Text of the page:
When it comes to keeping critters such as snakes, skunks, opossums and others out, cleanliness is key. Especially when it comes to junk piles and high weeds/grass.
Living in rural West Texas, it’s pretty common for residents to see their fair share of wildlife in their backyard, especially in the dusk/dawn hours.
After some much-needed precipitation and as we transition to summer, residents in Pampa have been concerned with what has seemed to be a slight up-tick in animal activity.
City of Pampa Animal Services Director Monty Montgomery said that isn’t the case.
“There’s always been snakes in Pampa,” City of Pampa Animal Services Director Monty Montgomery said. “Just like there’s always been opossums and skunks. Wildlife lives in the city of Pampa. From the foxes that run up and down the streets at night to the snakes. Do we have more of a snake issue now? No. There are many reasons why they might be more active and part of that is they find places to find prey and hide.”
Snakes especially like to hide in areas with wood piles, high grass and other debris piles.
“The rodents and etc. that might be attracted to your property will brings snakes in,” Montgomery said. “He’ll come to hunt there and finds something to eat. It’s easy pickins’ compared to going somewhere else.”
Pampa Police Chief Lance Richburg added that keeping junk, debris piles down and keeping grass clippings cleaned up will discourage snakes and other rodents from coming into the yard.
“It will keep rodents away which, in turn, will keep snakes away,” Richburg said.
Montgomery added the snake calls do tend to be more common this time of year because people are outside more.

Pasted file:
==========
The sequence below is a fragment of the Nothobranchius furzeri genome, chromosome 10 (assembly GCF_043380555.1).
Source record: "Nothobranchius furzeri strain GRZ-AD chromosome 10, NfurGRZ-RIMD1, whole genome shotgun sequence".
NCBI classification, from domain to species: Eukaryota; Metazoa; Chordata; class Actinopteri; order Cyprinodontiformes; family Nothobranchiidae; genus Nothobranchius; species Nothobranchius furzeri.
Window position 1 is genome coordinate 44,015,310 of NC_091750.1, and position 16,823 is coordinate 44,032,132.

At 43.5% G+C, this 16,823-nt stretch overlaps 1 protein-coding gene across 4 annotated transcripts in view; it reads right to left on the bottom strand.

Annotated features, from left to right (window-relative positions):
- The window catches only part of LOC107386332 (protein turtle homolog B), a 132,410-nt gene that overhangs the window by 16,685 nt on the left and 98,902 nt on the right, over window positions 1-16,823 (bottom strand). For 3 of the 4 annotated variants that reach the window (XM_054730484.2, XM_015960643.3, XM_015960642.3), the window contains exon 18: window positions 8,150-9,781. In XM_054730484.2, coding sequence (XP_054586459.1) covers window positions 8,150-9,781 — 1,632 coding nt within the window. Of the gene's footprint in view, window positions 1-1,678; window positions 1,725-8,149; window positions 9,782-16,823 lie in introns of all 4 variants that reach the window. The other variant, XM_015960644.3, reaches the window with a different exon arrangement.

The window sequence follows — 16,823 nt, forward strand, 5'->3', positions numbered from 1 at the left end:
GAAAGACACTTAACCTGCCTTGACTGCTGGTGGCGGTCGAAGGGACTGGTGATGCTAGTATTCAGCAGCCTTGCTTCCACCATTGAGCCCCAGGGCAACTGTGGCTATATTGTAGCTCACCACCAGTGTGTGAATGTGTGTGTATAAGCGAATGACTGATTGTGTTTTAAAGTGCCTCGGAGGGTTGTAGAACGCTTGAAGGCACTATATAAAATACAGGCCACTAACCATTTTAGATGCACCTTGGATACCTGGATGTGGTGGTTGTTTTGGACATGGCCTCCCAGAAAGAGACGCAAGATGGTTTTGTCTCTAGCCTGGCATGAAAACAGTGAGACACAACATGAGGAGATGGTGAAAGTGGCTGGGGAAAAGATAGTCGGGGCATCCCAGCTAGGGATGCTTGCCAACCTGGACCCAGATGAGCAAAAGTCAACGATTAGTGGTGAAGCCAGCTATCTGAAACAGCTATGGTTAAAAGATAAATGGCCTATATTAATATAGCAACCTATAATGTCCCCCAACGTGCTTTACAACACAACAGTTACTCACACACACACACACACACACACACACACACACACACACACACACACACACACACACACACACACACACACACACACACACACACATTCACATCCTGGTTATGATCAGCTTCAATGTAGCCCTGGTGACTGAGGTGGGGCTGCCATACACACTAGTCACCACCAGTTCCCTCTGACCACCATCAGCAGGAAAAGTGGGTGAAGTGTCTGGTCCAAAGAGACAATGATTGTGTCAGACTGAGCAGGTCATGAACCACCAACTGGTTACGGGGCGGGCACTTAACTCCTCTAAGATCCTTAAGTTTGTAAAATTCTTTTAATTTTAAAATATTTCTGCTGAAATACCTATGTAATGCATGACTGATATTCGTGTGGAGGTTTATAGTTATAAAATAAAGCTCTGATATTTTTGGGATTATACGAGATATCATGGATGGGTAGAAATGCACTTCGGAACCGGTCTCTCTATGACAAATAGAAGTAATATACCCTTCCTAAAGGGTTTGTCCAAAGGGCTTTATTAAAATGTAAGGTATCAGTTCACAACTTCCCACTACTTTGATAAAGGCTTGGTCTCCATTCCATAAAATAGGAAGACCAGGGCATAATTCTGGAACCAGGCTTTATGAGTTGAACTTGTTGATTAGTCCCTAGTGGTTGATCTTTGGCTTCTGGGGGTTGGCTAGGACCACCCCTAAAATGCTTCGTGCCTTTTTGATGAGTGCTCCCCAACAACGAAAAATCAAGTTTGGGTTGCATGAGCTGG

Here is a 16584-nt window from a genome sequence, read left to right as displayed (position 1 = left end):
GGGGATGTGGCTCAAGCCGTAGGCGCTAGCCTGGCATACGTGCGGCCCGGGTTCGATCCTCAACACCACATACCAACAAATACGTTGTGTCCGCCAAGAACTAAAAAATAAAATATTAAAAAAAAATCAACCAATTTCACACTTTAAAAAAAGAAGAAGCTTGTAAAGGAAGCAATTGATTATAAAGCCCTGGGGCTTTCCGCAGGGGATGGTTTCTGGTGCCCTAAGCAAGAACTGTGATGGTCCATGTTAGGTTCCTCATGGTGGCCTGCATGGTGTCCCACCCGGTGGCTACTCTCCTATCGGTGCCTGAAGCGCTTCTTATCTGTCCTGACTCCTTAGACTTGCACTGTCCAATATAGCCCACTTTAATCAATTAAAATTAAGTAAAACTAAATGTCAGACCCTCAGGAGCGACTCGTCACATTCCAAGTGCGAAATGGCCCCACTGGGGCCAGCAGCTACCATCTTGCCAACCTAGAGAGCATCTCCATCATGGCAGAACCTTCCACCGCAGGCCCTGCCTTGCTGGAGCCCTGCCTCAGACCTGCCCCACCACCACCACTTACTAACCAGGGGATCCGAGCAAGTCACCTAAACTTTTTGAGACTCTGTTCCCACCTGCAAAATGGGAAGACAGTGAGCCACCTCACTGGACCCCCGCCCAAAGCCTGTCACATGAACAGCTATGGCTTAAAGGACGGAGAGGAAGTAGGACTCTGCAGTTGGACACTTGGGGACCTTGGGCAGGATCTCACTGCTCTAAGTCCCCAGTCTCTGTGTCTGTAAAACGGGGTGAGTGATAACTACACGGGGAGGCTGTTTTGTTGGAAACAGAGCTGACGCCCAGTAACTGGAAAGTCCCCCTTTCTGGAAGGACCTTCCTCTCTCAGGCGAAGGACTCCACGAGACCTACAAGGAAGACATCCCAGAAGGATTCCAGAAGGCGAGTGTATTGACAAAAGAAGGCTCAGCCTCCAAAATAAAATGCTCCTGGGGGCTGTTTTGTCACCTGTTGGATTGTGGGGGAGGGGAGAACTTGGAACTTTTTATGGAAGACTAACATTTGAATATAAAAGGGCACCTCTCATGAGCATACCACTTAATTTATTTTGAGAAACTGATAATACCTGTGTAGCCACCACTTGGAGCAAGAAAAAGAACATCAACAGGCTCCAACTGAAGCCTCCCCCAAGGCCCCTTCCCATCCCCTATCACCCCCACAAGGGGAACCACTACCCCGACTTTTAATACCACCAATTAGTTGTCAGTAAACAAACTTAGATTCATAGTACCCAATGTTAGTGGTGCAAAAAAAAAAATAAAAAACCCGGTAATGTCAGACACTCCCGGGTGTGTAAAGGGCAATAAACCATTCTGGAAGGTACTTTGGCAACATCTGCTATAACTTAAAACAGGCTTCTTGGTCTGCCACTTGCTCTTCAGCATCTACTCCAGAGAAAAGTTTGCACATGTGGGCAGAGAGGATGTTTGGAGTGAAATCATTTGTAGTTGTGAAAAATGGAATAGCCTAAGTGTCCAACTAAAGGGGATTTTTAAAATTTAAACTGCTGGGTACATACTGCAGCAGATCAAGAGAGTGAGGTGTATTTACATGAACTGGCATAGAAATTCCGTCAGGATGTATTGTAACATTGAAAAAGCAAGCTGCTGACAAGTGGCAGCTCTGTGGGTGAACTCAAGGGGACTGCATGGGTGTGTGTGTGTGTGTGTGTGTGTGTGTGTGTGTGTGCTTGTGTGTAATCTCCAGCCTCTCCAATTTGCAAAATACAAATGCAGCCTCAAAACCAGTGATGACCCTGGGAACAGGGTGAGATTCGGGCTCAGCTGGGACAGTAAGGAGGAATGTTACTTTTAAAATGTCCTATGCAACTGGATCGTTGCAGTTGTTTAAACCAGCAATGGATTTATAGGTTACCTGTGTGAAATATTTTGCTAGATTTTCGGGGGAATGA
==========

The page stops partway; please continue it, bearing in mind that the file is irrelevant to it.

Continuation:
“People are out more and they see things,” Montgomery said. “They are out working in the yards, cutting down weeds and see a snake.”
While the diamondback rattlesnakes are in this area, the more common snakes are of the non-venomous variety such as garter and bull snakes.
Richburg, who while at Sweetwater dealt with snakes regularly, added snakes generally don’t chase people.
“They are scared of people,” Richburg said. “But that is what makes them dangerous, because they are scared. As far as striking distance, they strike about half the length of their body.”
Snakes sense vibrations and will often stay away from areas with a lot of noise and activity.
“They are seen as predators but will act as if they are prey,” Richburg said.
Should you want to dispose of the snake yourself, use common sense and put safety first. If you don’t want to dispose of the snake yourself, slowly back away from the snake and call animal services.
“A lot of people will take care of themselves with a hoe or something, pick them up and throw them in the alley,” Richburg said. “But they are more than welcome to call animal services.”
Montgomery added it’s important keep track of the snake after you’re at a safe distance.
“It’s important someone has an eye on it,” Montgomery said. “A lot of times after we come out, someone has gone inside because they were scared of the snake and we can’t find it.”
Both rattlesnakes and bullsnakes have a warning sound ahead of striking. Pets, especially dogs, do tend to get bit as they are protective in nature. Area vets do offer rattlesnake vaccines for dogs as rattlesnakes are generally the only venomous snakes in the area.
While for humans getting bit by a rattlesnake is not a death sentence, it’s important to get to the emergency room quickly should you get bit. Younger rattlesnakes are more venomous than older rattlesnakes.
As for the more furry and legged variety of critters, it’s important to remember than opossums, skunks and foxes are opportunists.
“If you’re out here feeding your dog at 11 p.m. at night, you’re liable to go back into your house, look out your screen door and see an opossum eating with your dog,” Montgomery said. “Or even a skunk. We see that. Or if the food is leftover, they will come scrounging around.”
For what it’s worth, opossums are not very threatening and actually eat ticks. They are also less likely to contract rabies than skunks.
For more information on the animal services or to report an unwanted critter, call 806-669-5775.